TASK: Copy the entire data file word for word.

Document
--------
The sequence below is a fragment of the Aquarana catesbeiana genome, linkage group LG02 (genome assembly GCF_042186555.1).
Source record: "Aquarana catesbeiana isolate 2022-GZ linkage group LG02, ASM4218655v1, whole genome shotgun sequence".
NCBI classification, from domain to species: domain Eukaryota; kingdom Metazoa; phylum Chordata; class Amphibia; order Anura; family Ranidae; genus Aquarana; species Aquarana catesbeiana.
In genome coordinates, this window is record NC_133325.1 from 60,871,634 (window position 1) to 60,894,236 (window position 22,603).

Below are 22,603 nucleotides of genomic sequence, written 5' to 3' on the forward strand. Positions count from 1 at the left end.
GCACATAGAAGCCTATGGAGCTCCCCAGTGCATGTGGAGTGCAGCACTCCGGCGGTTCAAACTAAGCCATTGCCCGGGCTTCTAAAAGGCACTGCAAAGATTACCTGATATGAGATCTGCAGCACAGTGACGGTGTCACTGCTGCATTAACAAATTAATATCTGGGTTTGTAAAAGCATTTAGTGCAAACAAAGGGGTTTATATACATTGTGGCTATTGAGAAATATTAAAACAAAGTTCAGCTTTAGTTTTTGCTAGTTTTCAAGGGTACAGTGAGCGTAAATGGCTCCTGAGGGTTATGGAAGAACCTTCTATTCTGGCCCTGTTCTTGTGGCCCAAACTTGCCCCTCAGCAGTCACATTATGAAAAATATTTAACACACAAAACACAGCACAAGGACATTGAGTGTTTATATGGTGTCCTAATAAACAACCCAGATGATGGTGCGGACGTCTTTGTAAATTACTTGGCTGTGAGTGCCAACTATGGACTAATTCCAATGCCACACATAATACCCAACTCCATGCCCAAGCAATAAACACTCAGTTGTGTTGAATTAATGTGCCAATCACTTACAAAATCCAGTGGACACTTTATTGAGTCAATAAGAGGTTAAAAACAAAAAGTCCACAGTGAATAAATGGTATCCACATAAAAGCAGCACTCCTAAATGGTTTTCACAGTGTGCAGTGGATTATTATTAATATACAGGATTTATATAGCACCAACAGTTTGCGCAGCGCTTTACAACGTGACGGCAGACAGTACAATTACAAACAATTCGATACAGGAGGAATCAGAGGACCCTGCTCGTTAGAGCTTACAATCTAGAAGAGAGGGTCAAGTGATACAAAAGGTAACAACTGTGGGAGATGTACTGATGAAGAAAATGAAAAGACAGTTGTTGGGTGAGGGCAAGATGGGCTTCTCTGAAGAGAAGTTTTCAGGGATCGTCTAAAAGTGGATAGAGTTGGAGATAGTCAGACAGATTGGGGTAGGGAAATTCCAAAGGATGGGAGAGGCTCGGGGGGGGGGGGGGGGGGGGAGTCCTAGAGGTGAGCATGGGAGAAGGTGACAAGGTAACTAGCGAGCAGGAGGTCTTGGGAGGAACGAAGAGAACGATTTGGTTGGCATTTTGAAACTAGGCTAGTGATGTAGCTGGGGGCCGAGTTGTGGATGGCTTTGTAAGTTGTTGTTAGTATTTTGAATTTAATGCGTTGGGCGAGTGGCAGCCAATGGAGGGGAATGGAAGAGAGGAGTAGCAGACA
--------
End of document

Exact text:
The sequence below is a fragment of the Aquarana catesbeiana genome, linkage group LG02 (genome assembly GCF_042186555.1).
Source record: "Aquarana catesbeiana isolate 2022-GZ linkage group LG02, ASM4218655v1, whole genome shotgun sequence".
NCBI classification, from domain to species: domain Eukaryota; kingdom Metazoa; phylum Chordata; class Amphibia; order Anura; family Ranidae; genus Aquarana; species Aquarana catesbeiana.
In genome coordinates, this window is record NC_133325.1 from 60,871,634 (window position 1) to 60,894,236 (window position 22,603).

Below are 22,603 nucleotides of genomic sequence, written 5' to 3' on the forward strand. Positions count from 1 at the left end.
GCACATAGAAGCCTATGGAGCTCCCCAGTGCATGTGGAGTGCAGCACTCCGGCGGTTCAAACTAAGCCATTGCCCGGGCTTCTAAAAGGCACTGCAAAGATTACCTGATATGAGATCTGCAGCACAGTGACGGTGTCACTGCTGCATTAACAAATTAATATCTGGGTTTGTAAAAGCATTTAGTGCAAACAAAGGGGTTTATATACATTGTGGCTATTGAGAAATATTAAAACAAAGTTCAGCTTTAGTTTTTGCTAGTTTTCAAGGGTACAGTGAGCGTAAATGGCTCCTGAGGGTTATGGAAGAACCTTCTATTCTGGCCCTGTTCTTGTGGCCCAAACTTGCCCCTCAGCAGTCACATTATGAAAAATATTTAACACACAAAACACAGCACAAGGACATTGAGTGTTTATATGGTGTCCTAATAAACAACCCAGATGATGGTGCGGACGTCTTTGTAAATTACTTGGCTGTGAGTGCCAACTATGGACTAATTCCAATGCCACACATAATACCCAACTCCATGCCCAAGCAATAAACACTCAGTTGTGTTGAATTAATGTGCCAATCACTTACAAAATCCAGTGGACACTTTATTGAGTCAATAAGAGGTTAAAAACAAAAAGTCCACAGTGAATAAATGGTATCCACATAAAAGCAGCACTCCTAAATGGTTTTCACAGTGTGCAGTGGATTATTATTAATATACAGGATTTATATAGCACCAACAGTTTGCGCAGCGCTTTACAACGTGACGGCAGACAGTACAATTACAAACAATTCGATACAGGAGGAATCAGAGGACCCTGCTCGTTAGAGCTTACAATCTAGAAGAGAGGGTCAAGTGATACAAAAGGTAACAACTGTGGGAGATGTACTGATGAAGAAAATGAAAAGACAGTTGTTGGGTGAGGGCAAGATGGGCTTCTCTGAAGAGAAGTTTTCAGGGATCGTCTAAAAGTGGATAGAGTTGGAGATAGTCAGACAGATTGGGGTAGGGAAATTCCAAAGGATGGGAGAGGCTCGGGGGGGGGGGGGGGGGGGGAGTCCTAGAGGTGAGCATGGGAGAAGGTGACAAGGTAACTAGCGAGCAGGAGGTCTTGGGAGGAACGAAGAGAACGATTTGGTTGGCATTTTGAAACTAGGCTAGTGATGTAGCTGGGGGCCGAGTTGTGGATGGCTTTGTAAGTTGTTGTTAGTATTTTGAATTTAATGCGTTGGGCGAGTGGCAGCCAATGGAGGGGAATGGAAGAGAGGAGTAGCAGACA